1600s. Hustwaite Wright buys a further two portion of the Manor in 1626. He sells the whole Manor to Richard Nelthorpe in 1633, and both are held criminally responsible for depopulating the village soon afterwards. The Nelthorpes (of Scawby) later acquire things like the woods and the patronage of the church, and the family owned the land for nearly three hundred years. The present Manor House is built in the 1680s (although it contains some features of an earlier house).

1700s. The land was formally ‘enclosed’ (parcelled together into fields suitable for modern agriculture) at the beginning of the eighteenth century, but only eleven families lived in the parish in the 1720s. (References in Ellis & Crowther’s Humber Perspectives.)

1800s. Modern census returns finally bring all the villagers to light. In 1851 there are nineteen houses (two uninhabited). Apart from five farmers (William Phillipson had most land, Samuel Gooseman lived at the Manor, and there was Robert Richardson and both a John Kirk and a Thomas Kirk) and a number of agricultural labourers, the only other ‘heads of household’ are the Rector (ecclesiastical reform had just led to the building of a new Rectory for a resident parson in 1849) and a Grocer.

1900s. In 1914 the Nelthorpes sold their 1 500 acre Bradley estate for £35 500; the Borough Grimsby bought what is now Bradley Playing Fields (at that time it wanted the land for a future cemetery) and Bradley Woods (for public use). First residential developments were at ‘Bradley Hollow’ (along Laceby Road) and this part of the parish (along with the whole of the parishes of Little Coates and Scartho) became part of the Borough of Grimsby in the 1920s. Most of the sixty or so houses in the remaining village have been built since then - even in the 1940s the arrow on the road pointing ‘to the village’ on a plan of the churchyard points south, and the suburban developments along Bradley Road and the first part of Church Lane are post-War.

Monday 19 December 2011

A Very Heavy Christmas

She isn’t actually biting Rudolph’s head off. This is the answer I had already prepared should this publicity shot have fallen into the hands of the less sympathetic parts of the media.

The picture is of our Curate. She is possibly the first one the parish has had who is a Heavy Metal fan. She also did some writing while training for ordination about the unexpectedly large number of similarities between Christian community and Heavy Metal festival communities. This means she was in her element when a different sort of Carol Service was suggested for Grimsby.

A new active leader of the local YMCA has been gathering an ecumenical group to plan engagement activities with young people in the town for a little while. It was from a member of this group that the suggestion of the Carol service emerged. Something like three hundred people were in the Minster at the weekend for A Very Heavy Christmas, with traditional carols rendered loudly by a live band, along with video clips, and George’s sermon, so they are clearly onto something.  There should be some of it up on You Tube soon.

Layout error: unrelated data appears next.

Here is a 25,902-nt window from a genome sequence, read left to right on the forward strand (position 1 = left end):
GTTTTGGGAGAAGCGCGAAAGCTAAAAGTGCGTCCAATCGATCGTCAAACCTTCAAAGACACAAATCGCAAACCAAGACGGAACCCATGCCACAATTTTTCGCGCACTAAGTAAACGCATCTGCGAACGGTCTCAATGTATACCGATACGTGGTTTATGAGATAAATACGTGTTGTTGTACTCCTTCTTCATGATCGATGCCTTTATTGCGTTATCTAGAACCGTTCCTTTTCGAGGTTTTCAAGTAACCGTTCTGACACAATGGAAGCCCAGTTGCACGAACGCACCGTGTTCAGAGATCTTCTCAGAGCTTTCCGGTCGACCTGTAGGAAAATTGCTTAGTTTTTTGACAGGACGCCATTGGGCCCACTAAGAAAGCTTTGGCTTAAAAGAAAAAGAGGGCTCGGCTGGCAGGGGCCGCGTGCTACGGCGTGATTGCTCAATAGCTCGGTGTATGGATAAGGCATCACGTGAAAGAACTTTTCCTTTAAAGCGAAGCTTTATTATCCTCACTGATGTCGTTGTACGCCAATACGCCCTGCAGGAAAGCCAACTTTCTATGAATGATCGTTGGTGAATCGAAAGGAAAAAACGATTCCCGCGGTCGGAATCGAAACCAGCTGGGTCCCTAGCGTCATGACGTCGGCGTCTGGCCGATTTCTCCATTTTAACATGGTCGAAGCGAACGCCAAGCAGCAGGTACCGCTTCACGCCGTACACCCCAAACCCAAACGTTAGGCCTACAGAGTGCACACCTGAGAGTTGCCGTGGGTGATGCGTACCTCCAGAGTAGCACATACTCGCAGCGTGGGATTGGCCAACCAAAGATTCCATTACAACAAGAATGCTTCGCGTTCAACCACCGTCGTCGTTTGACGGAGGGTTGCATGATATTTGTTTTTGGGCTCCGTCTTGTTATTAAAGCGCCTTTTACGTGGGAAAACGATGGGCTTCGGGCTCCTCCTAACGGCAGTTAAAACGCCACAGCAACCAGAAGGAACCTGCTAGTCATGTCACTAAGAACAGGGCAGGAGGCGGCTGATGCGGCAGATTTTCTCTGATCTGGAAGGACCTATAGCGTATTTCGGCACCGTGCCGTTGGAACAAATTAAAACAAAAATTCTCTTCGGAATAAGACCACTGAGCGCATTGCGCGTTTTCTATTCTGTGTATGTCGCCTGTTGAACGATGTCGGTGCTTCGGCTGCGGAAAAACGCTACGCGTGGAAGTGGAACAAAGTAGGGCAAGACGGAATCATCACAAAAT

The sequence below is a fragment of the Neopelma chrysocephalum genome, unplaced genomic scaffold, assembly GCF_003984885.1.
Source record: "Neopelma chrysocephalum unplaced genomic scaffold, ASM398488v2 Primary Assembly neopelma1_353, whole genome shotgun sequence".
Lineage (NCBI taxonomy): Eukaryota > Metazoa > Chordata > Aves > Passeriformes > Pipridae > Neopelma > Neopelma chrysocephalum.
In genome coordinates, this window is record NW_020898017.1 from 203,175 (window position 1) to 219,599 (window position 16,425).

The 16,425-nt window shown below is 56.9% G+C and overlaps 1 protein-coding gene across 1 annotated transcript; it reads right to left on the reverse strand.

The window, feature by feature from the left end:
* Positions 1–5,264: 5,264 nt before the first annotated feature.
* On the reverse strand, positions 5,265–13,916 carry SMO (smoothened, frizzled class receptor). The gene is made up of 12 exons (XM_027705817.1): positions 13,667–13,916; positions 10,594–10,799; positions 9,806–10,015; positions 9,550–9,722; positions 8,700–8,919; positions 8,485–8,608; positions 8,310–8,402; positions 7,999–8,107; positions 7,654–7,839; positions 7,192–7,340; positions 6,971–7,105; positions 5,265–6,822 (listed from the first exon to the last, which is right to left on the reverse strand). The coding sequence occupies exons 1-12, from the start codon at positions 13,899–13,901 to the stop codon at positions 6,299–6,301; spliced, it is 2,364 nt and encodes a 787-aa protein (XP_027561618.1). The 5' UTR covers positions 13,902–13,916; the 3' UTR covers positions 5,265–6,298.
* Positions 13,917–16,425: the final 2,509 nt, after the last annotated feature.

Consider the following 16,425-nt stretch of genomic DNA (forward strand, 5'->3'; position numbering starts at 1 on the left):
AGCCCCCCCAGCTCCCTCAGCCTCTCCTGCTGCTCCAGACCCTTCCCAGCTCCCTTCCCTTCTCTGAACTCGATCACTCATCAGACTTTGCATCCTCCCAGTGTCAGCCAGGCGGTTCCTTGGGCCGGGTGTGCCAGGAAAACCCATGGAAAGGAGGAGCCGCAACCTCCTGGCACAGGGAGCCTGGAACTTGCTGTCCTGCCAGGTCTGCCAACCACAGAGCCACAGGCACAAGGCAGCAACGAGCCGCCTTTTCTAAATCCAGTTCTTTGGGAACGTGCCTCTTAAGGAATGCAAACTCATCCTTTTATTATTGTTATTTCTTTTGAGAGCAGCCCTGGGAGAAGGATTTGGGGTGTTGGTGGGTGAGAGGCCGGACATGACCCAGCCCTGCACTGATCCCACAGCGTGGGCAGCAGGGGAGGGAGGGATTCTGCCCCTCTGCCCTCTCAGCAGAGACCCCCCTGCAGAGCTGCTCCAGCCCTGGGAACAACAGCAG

We are seconding George one day a week to provide some chaplaincy at the local College of FE and HE, so I’d hoped the service and the chaplaincy would be to able to feed off each other fruitfully. I’ve also been encouraging her to take time out of the parish to work alongside those further away who are pioneering Heavy Metal ‘alternative worship’ and those who have been providing chaplaincy at some festivals.

Monday 12 December 2011

Drought and salt

The worst news is that there is the prospect of drought in south-western Zimbabwe. An e-mail yesterday from the parish we support there has this stark message. We have not received any significant rains and so we have not planted anything. Usually by this time of the year the maize crop should have grown up to 30 centimeters but this season there is absolute nothing. We hope the rains will come but now it seems like there is going to be a devastating drought.  We continue to pray for the rains.

Meanwhile, these deposits are appearing at an extraordinary rate on what were damp patches on the inside walls of St Michael’s. The encouraging suggestion (I hope it is true) is that, as the walls dry out following our recent work on the roof above them, these are salts which have until now been held in solution in the wall.

Monday 5 December 2011

Millionaires wanted

A ‘Secret Millionaire’ handed over £50 000 or so in Grimsby’s East Marsh area on the television last night; he was rightly impressed with quality of the individuals behind projects to support families with disabled children (which meets and was filmed in the school in which my wife teaches), to raise money for machinery to help those who suffer asthma (in memory of a child who died from an asthma attack), and to equip ‘difficult to reach’ young people in motor repair skills.

The East Marsh ‘scores’ as one of the most deprived Wards in the country, and the church based Shalom Youth project has been mentioned on this Blog before. Nevertheless it (and Grimsby as a whole) looks a great deal better than the backdrops the documentary makers chose for much of the programme on one disused part of the docks and a street boarded up ahead of regeneration redevelopment.